they might say anything they had to urge, for he was come with full
power by law to grant pardon to such as should ask it, or inflict
punishment on the guilty, if they did not repent. At this, Brennus
broke into violent anger, and an immediate quarrel ensued; both sides
drew their swords and attacked, but in confusion, as could not be
otherwise amongst houses, and in narrow lanes and places where it
was impossible to form in any order. But Brennus, presently recollecting
himself, called off his men, and, with the loss of a few only, brought
them to their camp; and rising in the night with all his forces, left
the city, and, advancing about eight miles, encamped upon the way
to Gabii. As soon as day appeared, Camillus came up with him, splendidly
armed himself, and his soldiers full of courage and confidence; and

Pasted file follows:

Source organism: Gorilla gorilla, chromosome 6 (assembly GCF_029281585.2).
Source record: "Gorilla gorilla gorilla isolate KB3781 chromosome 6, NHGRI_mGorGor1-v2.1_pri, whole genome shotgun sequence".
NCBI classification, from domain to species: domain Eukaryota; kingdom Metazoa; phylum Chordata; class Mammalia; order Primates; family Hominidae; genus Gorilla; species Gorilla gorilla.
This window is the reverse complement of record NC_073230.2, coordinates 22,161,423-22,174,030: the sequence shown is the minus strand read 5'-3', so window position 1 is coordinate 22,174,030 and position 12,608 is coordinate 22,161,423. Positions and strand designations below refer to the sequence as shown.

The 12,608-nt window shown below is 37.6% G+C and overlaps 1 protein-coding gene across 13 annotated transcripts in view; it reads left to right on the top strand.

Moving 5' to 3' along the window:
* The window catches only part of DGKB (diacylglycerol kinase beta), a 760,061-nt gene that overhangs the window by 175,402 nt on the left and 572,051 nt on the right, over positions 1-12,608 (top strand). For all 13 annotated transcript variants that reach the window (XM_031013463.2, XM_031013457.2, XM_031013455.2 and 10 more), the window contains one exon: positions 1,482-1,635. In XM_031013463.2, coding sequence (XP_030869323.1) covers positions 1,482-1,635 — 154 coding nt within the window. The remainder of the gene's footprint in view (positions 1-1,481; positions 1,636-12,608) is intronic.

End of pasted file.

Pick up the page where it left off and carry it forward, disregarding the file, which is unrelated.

there engaging with him in a sharp conflict, which lasted a long while,
overthrew his army with great slaughter, and took their camp. Of those
that fled, some were presently cut off by the pursuers; others, and
these were the greatest number, dispersed hither and thither, and
were despatched by the people that came sallying out from the neighbouring
towns and villages. 

Thus Rome was strangely taken, and more strangely recovered, having
been seven whole months in the possession of the barbarians, who entered
her a little after the Ides of July, and were driven out about the
Ides of February following. Camillus triumphed, as he deserved, having
saved his country that was lost, and brought the city, so to say,